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Feeling a little strapped for cash after all of the holiday expenditures, I suggested to my husband that we pick up a lottery ticket. My logic was that the current Mega Millions jackpot is more than a half a billion dollars, and hey, we could use that money.
“Our chances of winning now are worse than ever,” he scoffed.
True, with such enormous odds—about 1 in 259 million of hitting all six numbers correctly—it’s a long shot. A revamp of the Mega Millions system this past October accounts for the new astronomic unlikeliness of winning. A few months ago, my odds would have been a mere 1 in 176 million.
As someone who never plays the lottery, I’m not picking the most opportune time to jump in.
And it looks like I’m not alone.
Professor of psychology at the University of Texas at Arlington, Daniel Levine says that people like me are “drawn to the fact that there is a chance that they'll win, and they're not thinking about the numbers. Our decisions don't always fall into a rational model."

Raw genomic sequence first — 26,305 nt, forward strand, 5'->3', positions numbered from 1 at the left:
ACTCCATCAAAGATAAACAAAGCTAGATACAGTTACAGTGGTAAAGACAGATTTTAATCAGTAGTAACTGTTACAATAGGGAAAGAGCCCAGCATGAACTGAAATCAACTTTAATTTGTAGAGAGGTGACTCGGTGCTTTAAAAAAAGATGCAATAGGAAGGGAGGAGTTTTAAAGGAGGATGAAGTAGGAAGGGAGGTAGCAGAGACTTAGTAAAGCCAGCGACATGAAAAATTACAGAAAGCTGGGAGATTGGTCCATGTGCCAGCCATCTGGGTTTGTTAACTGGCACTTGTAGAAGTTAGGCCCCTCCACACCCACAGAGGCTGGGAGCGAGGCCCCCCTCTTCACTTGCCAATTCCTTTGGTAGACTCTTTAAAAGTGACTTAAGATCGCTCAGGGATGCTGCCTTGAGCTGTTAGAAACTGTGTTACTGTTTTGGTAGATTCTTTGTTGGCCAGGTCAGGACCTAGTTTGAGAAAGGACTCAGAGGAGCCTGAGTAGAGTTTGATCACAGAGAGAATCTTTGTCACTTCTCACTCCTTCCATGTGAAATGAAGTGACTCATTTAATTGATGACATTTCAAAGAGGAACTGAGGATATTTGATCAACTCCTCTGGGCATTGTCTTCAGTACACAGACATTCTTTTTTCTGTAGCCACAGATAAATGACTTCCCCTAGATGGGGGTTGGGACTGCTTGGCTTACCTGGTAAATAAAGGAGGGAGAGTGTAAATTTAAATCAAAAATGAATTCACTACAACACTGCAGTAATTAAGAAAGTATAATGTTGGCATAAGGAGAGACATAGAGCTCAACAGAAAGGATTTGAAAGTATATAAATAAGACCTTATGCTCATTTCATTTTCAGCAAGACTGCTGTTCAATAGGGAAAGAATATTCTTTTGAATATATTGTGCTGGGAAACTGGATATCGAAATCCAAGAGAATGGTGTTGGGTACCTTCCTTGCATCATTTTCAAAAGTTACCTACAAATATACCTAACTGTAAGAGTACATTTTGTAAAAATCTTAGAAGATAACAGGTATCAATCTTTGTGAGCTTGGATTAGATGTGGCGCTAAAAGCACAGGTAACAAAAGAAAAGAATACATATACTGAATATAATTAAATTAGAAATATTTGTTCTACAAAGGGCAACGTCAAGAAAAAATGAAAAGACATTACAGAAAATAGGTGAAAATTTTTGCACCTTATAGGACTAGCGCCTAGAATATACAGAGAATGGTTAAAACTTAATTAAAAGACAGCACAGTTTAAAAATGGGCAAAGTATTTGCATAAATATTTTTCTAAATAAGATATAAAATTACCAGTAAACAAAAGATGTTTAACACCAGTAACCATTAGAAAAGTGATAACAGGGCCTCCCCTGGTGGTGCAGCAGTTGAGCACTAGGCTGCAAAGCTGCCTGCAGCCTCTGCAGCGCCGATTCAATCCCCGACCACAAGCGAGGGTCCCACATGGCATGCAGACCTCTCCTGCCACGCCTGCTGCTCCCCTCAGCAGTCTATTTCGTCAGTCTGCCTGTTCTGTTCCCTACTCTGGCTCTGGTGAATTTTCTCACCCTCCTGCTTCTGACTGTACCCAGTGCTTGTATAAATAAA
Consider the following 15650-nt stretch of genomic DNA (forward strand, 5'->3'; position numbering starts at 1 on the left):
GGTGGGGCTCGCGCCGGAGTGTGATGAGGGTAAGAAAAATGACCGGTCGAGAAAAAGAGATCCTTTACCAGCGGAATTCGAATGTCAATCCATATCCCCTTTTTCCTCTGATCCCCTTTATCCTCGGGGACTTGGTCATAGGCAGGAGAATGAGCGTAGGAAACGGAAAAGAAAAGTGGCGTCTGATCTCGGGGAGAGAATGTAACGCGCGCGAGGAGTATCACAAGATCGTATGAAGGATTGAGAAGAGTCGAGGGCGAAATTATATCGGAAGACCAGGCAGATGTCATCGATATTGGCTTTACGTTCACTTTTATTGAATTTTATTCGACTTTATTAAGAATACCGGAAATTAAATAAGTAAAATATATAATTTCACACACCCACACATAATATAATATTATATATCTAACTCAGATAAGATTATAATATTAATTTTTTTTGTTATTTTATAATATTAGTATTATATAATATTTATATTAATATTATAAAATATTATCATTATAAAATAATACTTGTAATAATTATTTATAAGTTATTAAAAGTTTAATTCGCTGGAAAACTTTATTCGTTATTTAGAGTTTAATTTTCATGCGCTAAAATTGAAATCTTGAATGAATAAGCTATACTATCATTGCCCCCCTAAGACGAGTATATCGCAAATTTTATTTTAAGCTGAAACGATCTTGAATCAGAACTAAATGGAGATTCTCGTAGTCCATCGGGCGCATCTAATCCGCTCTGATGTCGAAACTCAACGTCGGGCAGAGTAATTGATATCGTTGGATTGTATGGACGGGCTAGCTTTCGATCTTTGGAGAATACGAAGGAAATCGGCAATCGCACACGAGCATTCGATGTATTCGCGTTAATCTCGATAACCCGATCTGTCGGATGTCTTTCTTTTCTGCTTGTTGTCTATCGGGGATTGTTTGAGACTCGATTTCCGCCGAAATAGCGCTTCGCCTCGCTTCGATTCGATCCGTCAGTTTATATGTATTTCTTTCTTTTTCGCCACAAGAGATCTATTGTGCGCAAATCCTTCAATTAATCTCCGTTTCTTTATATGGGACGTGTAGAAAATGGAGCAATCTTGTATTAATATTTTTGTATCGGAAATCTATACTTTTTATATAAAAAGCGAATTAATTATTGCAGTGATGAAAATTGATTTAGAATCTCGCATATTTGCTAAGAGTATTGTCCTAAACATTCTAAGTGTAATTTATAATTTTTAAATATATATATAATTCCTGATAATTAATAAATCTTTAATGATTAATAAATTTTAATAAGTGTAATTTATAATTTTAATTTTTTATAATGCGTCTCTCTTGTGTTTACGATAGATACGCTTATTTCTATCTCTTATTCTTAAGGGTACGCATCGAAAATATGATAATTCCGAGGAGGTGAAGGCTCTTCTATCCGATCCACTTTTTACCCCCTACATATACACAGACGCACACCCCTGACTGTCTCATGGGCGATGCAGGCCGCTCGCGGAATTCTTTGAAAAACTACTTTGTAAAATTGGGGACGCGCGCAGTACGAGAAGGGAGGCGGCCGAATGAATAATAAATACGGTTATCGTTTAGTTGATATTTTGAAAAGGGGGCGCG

Speaking of irrationality: According to Virginai Otto, the Mega Millions lead director, “We've never had a jackpot at this level in December leading into the holidays. If we keep rolling, we could well be at a billion dollars going into Christmas."
How would you resist putting a (statistically insignificant) chance to win a billion dollars in a stocking?
I’m not getting too excited, especially considering that it’s about nine times more likely that I will be made a saint than it is that I’ll hit that 550 million jackpot on Tuesday night.
Still, until I know for sure that I’m not that one in 259 million, I think I’ll continue to contemplate -- lump sum or incremental payout?
Are you more tempted to buy a lottery ticket when the jackpot is extraordinarily high? Tell us in the comments or in a blog post.